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The Midnight Zoo by Sonya Hartnett

The Midnight Zoo (2010)

by Sonya Hartnett

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1621073,595 (3.62)8



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Showing 1-5 of 10 (next | show all)
I am undecided about this book. I sympathised with the animals and the Rom children, and wanted to find out what happened to them, but I was left unsatisfied with the end. The setting hinted at but never named is the 2nd World War in Europe, and there was little uplifting in that situation. There is also very little uplifting in this book. Actually it's quite depressing. I think the author assumes the reader knows about this history, that the war was a hatred and genocide, not just a territorial war. It is also assumed that the child reading the book can work out the implied ending. It's certainly not a book I could give to every child to read. ( )
  Karyn_Ainsworth | Dec 29, 2014 |
A beautifully written, moving and thoughtful fable about war, hope and freedom. Hartnett is one of the most gifted writers of children's and young adult fiction and this wonderful novel is another example of her remarkable talent. ( )
  Sullywriter | Apr 3, 2013 |
Hartnett's writing is still pretty good, but I really haven't enjoyed most of her work for younger readers--it's so much more straightforward and to-the-point. This just lacked something her other books have, the feeling of her other books--that surreal wandering that makes her stories so compelling.

Not bad, maybe okay for younger readers (upper elementary/middle school, maybe?) but not one I'd short-list when introducing someone to her writing. ( )
  librarybrandy | Mar 30, 2013 |
I really enjoyed this. I thought it might be too short, but it turned out to be okay. It follows three gypsy kids on the run during WW2. It's very interesting to see the two boys take on the role of their parents and provide for their younger sister- despite how annoying they find her. Andrej and Tomas end up in a zoo in a ruined village, and try to piece together what's happening to the world. It was different than anything I've read before, and a very unique tale. I enjoyed it a lot, but I found the ending a bit flimsy. ( )
  nicola26 | Mar 30, 2013 |
This book is not a children's book, maybe a young adult could handle it, but many of the themes are brutally realistic. It centers around three gypsy children whose parents are murdered by german soldiers. Only Uncle Marin and a child of the tribe are killed in the narrative, but it is obvious that the others are marched off to dig their own graves and then get in them. Three children were in the woods when the soldiers came, Andrej, his brother Tomas and their baby sister Wilma. Because of this they survive. They run and are refugees along with a great many other people. Eventually they make their way to an abandoned zoo in a bombed out city. The animals are locked in their cages, starving. The animals talk to the children and the children give them all the food they have. It is a very moving story in which the stories of some of the animals are shared. The times are absolutely desperate and all of the animals and children are victims of the war, as are most of the people alive and dead around them. It is heart wrenching but has much to say about grace under pressure. An admirable book, but I would not have anyone under 14 read it. ( )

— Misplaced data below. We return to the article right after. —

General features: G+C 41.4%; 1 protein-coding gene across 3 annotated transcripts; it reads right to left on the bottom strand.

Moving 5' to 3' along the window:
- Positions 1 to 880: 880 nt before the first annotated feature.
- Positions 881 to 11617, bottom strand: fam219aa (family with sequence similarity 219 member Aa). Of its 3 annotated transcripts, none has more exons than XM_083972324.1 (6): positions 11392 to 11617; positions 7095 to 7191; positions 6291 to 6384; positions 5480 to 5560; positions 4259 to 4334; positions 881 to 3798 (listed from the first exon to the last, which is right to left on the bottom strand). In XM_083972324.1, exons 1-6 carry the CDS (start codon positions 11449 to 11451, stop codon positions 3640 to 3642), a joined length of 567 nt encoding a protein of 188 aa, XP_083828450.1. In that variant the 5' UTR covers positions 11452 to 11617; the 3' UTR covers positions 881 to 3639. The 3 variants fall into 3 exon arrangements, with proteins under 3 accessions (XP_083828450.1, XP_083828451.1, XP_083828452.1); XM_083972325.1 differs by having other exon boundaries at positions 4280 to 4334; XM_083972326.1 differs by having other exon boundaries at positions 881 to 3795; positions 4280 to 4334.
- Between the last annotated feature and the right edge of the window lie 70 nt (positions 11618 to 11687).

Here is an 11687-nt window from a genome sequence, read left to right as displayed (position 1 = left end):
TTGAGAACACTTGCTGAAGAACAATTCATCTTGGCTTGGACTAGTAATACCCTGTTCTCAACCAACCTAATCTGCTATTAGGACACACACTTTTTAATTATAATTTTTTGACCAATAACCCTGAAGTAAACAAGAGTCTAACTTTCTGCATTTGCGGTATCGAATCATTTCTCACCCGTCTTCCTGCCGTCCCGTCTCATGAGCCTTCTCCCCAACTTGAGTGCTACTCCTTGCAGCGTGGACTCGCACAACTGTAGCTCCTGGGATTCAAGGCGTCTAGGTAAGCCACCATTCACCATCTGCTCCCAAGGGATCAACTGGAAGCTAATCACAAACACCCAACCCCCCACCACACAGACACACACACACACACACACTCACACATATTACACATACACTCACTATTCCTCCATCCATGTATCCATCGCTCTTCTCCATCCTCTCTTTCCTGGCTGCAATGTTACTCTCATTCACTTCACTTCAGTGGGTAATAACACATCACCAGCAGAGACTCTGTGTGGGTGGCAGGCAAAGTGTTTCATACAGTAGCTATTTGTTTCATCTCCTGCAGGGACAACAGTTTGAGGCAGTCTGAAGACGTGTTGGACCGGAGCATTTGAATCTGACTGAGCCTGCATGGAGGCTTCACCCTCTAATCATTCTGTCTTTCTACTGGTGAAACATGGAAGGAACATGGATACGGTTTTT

1 vote Eurekas | Nov 25, 2012 |
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Author nameRoleType of authorWork?Status
Sonya Hartnettprimary authorall editionscalculated
McNaughtt, JonathanIllustratorsecondary authorsome editionsconfirmed
Offermann, AndreaIllustratorsecondary authorsome editionsconfirmed
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If the old bell had been hanging in the steeple it would have rung to announce midnight, twelve solemn iron klongs which would have woken the villagers from their sleep and startled any small creature new to the village and unaccustomed to the noise.
Having courage, Tomas had learned, didn't mean things would turn out well, and that you would be all right. Sometimes, Tomas knew, being courageous was the least safe thing in the world.
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Her muzzle wrinkled, and Andrej saw a glimpse of teeth and pale tongue. 'They smell the same, ' the lioness murmured. 'My cubs smelt as she does. Like pollen.' She breathed deeply again, and Andrej saw the missing cubs returning to her on the wings of the baby's perfume. 'All young ones must come from the same place,' she said: then sat down on her haunches, seemingly satisfied.
Under cover of darkness, two brothers cross a war-ravaged countryside carrying a secret bundle. One night they stumble across a deserted town reduced to smouldering ruins. But at the end of a blackened street they find a small green miracle: a zoo filled with animals in need of hope.
A moving and ageless fable about war, and freedom.
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Twelve-year-old Andrej, nine-year-old Tomas, and their baby sister Wilma flee their Romany encampment when it is attacked by Germans during World War II, and in an abandoned town they find a zoo where the animals tell their stories, helping the children understand what has become of their lives and what it means to be free.… (more)

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Penguin Australia

An edition of this book was published by Penguin Australia.

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